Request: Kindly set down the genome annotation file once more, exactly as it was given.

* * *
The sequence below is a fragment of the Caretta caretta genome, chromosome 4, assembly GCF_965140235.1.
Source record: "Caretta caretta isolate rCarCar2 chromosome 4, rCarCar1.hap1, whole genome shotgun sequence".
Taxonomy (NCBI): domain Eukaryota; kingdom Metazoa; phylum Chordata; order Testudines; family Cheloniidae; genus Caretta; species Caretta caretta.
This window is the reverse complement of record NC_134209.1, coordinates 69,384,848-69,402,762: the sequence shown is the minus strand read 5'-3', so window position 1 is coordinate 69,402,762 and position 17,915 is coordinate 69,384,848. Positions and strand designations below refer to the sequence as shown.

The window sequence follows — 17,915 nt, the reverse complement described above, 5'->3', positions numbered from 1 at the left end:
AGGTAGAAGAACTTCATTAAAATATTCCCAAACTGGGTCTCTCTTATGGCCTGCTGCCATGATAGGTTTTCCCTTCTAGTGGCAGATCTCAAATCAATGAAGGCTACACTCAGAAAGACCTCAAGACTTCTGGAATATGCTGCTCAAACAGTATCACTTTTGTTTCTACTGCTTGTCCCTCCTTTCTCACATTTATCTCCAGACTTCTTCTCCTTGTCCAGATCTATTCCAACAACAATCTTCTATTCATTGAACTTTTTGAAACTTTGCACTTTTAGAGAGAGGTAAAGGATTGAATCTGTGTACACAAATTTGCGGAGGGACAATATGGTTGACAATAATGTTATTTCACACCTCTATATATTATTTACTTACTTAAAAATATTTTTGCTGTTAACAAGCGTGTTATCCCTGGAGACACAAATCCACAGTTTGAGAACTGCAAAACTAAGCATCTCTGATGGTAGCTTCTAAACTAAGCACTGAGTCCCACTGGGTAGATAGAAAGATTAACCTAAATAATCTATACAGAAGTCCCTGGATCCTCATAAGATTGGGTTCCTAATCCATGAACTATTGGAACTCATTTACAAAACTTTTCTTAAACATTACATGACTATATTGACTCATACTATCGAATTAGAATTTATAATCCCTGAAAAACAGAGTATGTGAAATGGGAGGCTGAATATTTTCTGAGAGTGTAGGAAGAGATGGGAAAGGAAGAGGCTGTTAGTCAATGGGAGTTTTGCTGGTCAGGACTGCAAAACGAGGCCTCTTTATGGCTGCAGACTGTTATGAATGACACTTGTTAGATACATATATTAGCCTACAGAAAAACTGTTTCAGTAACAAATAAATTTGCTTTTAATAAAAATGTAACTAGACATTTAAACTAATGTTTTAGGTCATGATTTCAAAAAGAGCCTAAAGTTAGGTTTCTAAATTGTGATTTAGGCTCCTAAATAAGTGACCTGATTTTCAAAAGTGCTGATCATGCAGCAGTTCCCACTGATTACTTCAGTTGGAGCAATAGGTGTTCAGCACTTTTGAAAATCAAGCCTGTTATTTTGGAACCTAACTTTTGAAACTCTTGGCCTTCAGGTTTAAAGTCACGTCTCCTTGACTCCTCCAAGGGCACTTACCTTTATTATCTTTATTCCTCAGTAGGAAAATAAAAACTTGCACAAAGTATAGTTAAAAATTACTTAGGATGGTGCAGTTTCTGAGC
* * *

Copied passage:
The sequence below is a fragment of the Caretta caretta genome, chromosome 4, assembly GCF_965140235.1.
Source record: "Caretta caretta isolate rCarCar2 chromosome 4, rCarCar1.hap1, whole genome shotgun sequence".
Taxonomy (NCBI): domain Eukaryota; kingdom Metazoa; phylum Chordata; order Testudines; family Cheloniidae; genus Caretta; species Caretta caretta.
This window is the reverse complement of record NC_134209.1, coordinates 69,384,848-69,402,762: the sequence shown is the minus strand read 5'-3', so window position 1 is coordinate 69,402,762 and position 17,915 is coordinate 69,384,848. Positions and strand designations below refer to the sequence as shown.

The window sequence follows — 17,915 nt, the reverse complement described above, 5'->3', positions numbered from 1 at the left end:
AGGTAGAAGAACTTCATTAAAATATTCCCAAACTGGGTCTCTCTTATGGCCTGCTGCCATGATAGGTTTTCCCTTCTAGTGGCAGATCTCAAATCAATGAAGGCTACACTCAGAAAGACCTCAAGACTTCTGGAATATGCTGCTCAAACAGTATCACTTTTGTTTCTACTGCTTGTCCCTCCTTTCTCACATTTATCTCCAGACTTCTTCTCCTTGTCCAGATCTATTCCAACAACAATCTTCTATTCATTGAACTTTTTGAAACTTTGCACTTTTAGAGAGAGGTAAAGGATTGAATCTGTGTACACAAATTTGCGGAGGGACAATATGGTTGACAATAATGTTATTTCACACCTCTATATATTATTTACTTACTTAAAAATATTTTTGCTGTTAACAAGCGTGTTATCCCTGGAGACACAAATCCACAGTTTGAGAACTGCAAAACTAAGCATCTCTGATGGTAGCTTCTAAACTAAGCACTGAGTCCCACTGGGTAGATAGAAAGATTAACCTAAATAATCTATACAGAAGTCCCTGGATCCTCATAAGATTGGGTTCCTAATCCATGAACTATTGGAACTCATTTACAAAACTTTTCTTAAACATTACATGACTATATTGACTCATACTATCGAATTAGAATTTATAATCCCTGAAAAACAGAGTATGTGAAATGGGAGGCTGAATATTTTCTGAGAGTGTAGGAAGAGATGGGAAAGGAAGAGGCTGTTAGTCAATGGGAGTTTTGCTGGTCAGGACTGCAAAACGAGGCCTCTTTATGGCTGCAGACTGTTATGAATGACACTTGTTAGATACATATATTAGCCTACAGAAAAACTGTTTCAGTAACAAATAAATTTGCTTTTAATAAAAATGTAACTAGACATTTAAACTAATGTTTTAGGTCATGATTTCAAAAAGAGCCTAAAGTTAGGTTTCTAAATTGTGATTTAGGCTCCTAAATAAGTGACCTGATTTTCAAAAGTGCTGATCATGCAGCAGTTCCCACTGATTACTTCAGTTGGAGCAATAGGTGTTCAGCACTTTTGAAAATCAAGCCTGTTATTTTGGAACCTAACTTTTGAAACTCTTGGCCTTCAGGTTTAAAGTCACGTCTCCTTGACTCCTCCAAGGGCACTTACCTTTATTATCTTTATTCCTCAGTAGGAAAATAAAAACTTGCACAAAGTATAGTTAAAAATTACTTAGGATGGTGCAGTTTCTGAGC